Anssi's mini-reviews of the Comp games


[spoiler]A parser game with unusual input system: you only need to type one word, a noun, at a time. The protagonist is the evil queen from the Snow White tale, talking to her mirror. Based on the input, the mirror then responds in various ways. There is actually no plot or goal; after typing a certain number of words, the game ends (or, I am not certain if I managed to type a certain word and the game ended for that reason). Responds have been implemented to admirably many words, and one and the same word might have multiple responses (I tried some words multiple times during gameplay, and the responses were different each time). Even some commands usually understood to be out-of-world, such as ‘about’ and ‘hint’, had similar responses as the rest - the game never broke mimesis even there. So, without question, implementation is top-notch and works perfectly. The artistic value of this game is good, and it ended soon enough - I mean, it didn’t drag on forever. If it had gone on some more, I would probably have grown weary of it after a while. The fun here is to explore the scope of the implementation, but as there is no plot or goal, it is admittedly one-sided, someone might even say a bit “thin”, after a while, despite the polish. Points anyway for the unusual approach and inventiveness of the responses to a big number of nouns.

=> 8.[/spoiler]


[spoiler]All the names in the introduction seem a bit overwhelming at first, but the gameplay turns out to be pleasant enough, well-clued and reasonable. The author seems to have a genuine enthusiasm in ancient Greece where this story takes place, and actually we learn from the author’s notes that the present game is just an introduction to something on a larger scale. The only drawback here are the sometimes lengthy location descriptions and the long conversations that at times happen automatically, without any specific command typed. Also, you can just ‘talk to x’, not specify what you want to talk about. (Another gripe: there are rather many typos here and there.) However, the game doesn’t take too long to finish, and there is a sufficient amount of humor included. Despite the aforementioned long passages of conversation, I got drawn into the game world and would like to see the larger game that the author hints at.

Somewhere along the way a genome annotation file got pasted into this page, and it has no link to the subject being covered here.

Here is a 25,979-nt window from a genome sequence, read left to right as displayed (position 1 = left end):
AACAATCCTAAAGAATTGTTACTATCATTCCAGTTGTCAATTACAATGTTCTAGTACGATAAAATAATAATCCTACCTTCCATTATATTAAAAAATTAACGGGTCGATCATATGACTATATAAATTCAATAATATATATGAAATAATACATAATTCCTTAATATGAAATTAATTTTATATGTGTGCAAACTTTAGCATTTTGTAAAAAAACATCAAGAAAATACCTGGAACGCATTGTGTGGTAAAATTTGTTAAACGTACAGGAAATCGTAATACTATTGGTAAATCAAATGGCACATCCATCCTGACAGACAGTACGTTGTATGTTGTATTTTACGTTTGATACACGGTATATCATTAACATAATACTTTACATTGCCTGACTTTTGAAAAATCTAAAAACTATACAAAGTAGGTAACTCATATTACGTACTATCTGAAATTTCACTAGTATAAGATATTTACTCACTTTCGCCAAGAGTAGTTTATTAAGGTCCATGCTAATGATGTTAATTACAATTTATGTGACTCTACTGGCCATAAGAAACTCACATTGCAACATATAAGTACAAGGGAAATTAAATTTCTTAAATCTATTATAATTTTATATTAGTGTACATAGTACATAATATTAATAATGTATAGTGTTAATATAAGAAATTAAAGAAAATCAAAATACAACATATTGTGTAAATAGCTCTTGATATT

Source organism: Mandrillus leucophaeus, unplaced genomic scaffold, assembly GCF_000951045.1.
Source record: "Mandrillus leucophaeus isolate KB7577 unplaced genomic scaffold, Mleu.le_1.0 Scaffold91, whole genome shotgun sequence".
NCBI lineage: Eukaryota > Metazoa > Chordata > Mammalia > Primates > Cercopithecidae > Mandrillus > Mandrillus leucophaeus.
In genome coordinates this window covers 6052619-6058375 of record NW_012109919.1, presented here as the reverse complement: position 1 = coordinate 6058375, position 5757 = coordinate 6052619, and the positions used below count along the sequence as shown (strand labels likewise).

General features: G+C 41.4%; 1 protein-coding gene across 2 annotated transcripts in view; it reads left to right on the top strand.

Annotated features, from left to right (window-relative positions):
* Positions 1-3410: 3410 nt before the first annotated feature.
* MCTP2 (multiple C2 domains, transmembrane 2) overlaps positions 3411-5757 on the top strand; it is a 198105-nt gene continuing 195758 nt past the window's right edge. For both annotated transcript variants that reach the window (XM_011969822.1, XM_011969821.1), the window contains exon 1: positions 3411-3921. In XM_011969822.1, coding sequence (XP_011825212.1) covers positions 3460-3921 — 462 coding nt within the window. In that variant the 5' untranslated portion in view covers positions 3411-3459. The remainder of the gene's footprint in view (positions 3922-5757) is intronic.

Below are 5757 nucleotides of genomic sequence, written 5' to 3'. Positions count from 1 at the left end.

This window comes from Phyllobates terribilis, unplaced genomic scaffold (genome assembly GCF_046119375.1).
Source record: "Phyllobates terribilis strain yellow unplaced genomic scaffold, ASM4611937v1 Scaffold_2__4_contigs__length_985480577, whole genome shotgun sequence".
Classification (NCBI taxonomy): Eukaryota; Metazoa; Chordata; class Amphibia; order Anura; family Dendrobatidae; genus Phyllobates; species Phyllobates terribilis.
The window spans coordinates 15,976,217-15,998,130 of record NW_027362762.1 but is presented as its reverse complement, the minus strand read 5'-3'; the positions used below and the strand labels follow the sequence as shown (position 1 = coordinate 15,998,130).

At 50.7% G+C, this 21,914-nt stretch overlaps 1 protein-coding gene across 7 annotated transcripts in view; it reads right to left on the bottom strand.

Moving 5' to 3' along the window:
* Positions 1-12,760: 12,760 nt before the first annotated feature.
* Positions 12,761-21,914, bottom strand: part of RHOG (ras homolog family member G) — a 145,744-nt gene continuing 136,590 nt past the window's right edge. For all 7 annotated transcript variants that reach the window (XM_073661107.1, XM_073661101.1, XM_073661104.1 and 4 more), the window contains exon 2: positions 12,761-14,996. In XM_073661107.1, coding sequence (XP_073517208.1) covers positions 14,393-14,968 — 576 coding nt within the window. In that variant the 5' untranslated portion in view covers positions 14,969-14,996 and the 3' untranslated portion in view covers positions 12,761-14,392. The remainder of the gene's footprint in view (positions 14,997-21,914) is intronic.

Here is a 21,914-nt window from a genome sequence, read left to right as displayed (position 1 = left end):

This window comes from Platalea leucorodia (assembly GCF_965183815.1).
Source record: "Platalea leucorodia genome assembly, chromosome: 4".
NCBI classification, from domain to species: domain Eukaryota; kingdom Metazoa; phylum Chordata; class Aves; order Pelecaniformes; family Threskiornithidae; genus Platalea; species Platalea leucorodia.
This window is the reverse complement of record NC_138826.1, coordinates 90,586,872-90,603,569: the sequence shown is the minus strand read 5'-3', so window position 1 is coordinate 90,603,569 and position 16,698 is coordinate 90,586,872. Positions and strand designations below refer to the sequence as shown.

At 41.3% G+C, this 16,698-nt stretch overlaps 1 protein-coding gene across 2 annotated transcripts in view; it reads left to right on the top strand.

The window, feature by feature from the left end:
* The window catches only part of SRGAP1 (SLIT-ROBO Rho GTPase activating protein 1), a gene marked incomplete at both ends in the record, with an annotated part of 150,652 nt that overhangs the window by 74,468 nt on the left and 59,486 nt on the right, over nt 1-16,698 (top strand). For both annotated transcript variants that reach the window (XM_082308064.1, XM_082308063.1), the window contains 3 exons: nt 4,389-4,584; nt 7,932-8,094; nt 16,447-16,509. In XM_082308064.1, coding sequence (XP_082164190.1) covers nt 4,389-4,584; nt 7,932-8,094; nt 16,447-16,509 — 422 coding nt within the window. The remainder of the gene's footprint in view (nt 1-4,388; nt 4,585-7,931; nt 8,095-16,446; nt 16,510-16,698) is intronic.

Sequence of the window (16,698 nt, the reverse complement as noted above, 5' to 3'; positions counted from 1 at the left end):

=> 7.[/spoiler]


[spoiler]A Twine piece about passing the evening at home after your spouse goes to work. The protagonist tries various things but cannot get anything meaningful done, and there the game ends, after some minutes of play. If this is supposed to describe depression, or something similar, it left me a bit untouched; it could have gone on for a bit longer, to make the player care about the characters a little more. Competently programmed but short and not that influential.
One remark: “You can try to take a nap or go back.” Go back where? Yes, to the previous passage, but it breaks the mimesis a bit.

=> 5.[/spoiler]


[spoiler]A game about three friends traveling from Houston to California and staying overnight at a roadside motel. After they have checked in, the protagonist cannot sleep and goes for a walk, just to notice that the motel is quite different from when they arrived earlier that evening. There are more guests, more colors, more life. It seems like the other guests have stayed there for a long time, unable or unwilling to check out, and during the night, the three main characters start feeling the same way. Maybe this is an allegorical reference to wanting that things would never change (the protagonists are on their last trip together before they split, to go to study in different universities later that fall, etc.) - at least I understood the game this way. The underground episode felt a bit unnecessary and not connected to the rest of the setting, and the rabbit character was a bit peculiar - I might be bad at getting all the references or meanings the game hints at. The links had a nice font that resembled the illuminated neon light letters on hotel signs. While I may understand vaguely what the game was aiming at, in the end I didn’t feel it was a complete bull’s eye.

=> 7.[/spoiler]


[spoiler]I didn’t quite get what is happening here. I am playing against a snake of sorts who asks me to predict what will happen to certain things in the future. Then, something else (than what I predicted) happens. Most of the time there was only one alternative to click on. Sorry I didn’t make much of this, I guess I must have missed the point completely.

=> 4.[/spoiler]